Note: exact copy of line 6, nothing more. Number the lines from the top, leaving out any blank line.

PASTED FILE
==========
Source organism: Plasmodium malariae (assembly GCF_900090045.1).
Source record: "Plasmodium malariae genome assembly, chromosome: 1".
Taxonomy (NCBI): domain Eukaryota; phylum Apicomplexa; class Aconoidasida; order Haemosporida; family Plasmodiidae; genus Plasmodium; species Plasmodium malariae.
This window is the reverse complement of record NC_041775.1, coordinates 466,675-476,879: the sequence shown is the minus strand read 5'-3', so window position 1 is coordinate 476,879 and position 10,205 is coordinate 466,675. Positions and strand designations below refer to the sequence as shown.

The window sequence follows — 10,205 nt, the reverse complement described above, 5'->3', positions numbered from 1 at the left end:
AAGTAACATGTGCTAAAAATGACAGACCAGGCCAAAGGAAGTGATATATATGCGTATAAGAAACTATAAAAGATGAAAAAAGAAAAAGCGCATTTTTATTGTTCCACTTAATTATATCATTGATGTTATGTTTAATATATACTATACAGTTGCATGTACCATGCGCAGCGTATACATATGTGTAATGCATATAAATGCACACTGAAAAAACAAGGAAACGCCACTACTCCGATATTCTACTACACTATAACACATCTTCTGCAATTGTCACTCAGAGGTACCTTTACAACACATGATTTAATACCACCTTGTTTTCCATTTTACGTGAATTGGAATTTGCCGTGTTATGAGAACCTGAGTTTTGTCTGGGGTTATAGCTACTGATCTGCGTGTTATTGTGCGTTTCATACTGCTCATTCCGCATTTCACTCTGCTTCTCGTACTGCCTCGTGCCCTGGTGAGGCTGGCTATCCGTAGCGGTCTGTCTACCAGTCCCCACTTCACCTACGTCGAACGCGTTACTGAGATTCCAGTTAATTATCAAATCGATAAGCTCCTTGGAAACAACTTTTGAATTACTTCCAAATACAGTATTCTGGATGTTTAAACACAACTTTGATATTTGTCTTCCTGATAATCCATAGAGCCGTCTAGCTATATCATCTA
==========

AAGTAACATGTGCTAAAAATGACAGACCAGGCCAAAGGAAGTGATATATATGCGTATAAGAAACTATAAAAGATGAAAAAAGAAAAAGCGCATTTTTATTGTTCCACTTAATTATATCATTGATGTTATGTTTAATATATACTATACAGTTGCATGTACCATGCGCAGCGTATACATATGTGTAATGCATATAAATGCACACTGAAAAAACAAGGAAACGCCACTACTCCGATATTCTACTACACTATAACACATCTTCTGCAATTGTCACTCAGAGGTACCTTTACAACACATGATTTAATACCACCTTGTTTTCCATTTTACGTGAATTGGAATTTGCCGTGTTATGAGAACCTGAGTTTTGTCTGGGGTTATAGCTACTGATCTGCGTGTTATTGTGCGTTTCATACTGCTCATTCCGCATTTCACTCTGCTTCTCGTACTGCCTCGTGCCCTGGTGAGGCTGGCTATCCGTAGCGGTCTGTCTACCAGTCCCCACTTCACCTACGTCGAACGCGTTACTGAGATTCCAGTTAATTATCAAATCGATAAGCTCCTTGGAAACAACTTTTGAATTACTTCCAAATACAGTATTCTGGATGTTTAAACACAACTTTGATATTTGTCTTCCTGATAATCCATAGAGCCGTCTAGCTATATCATCTA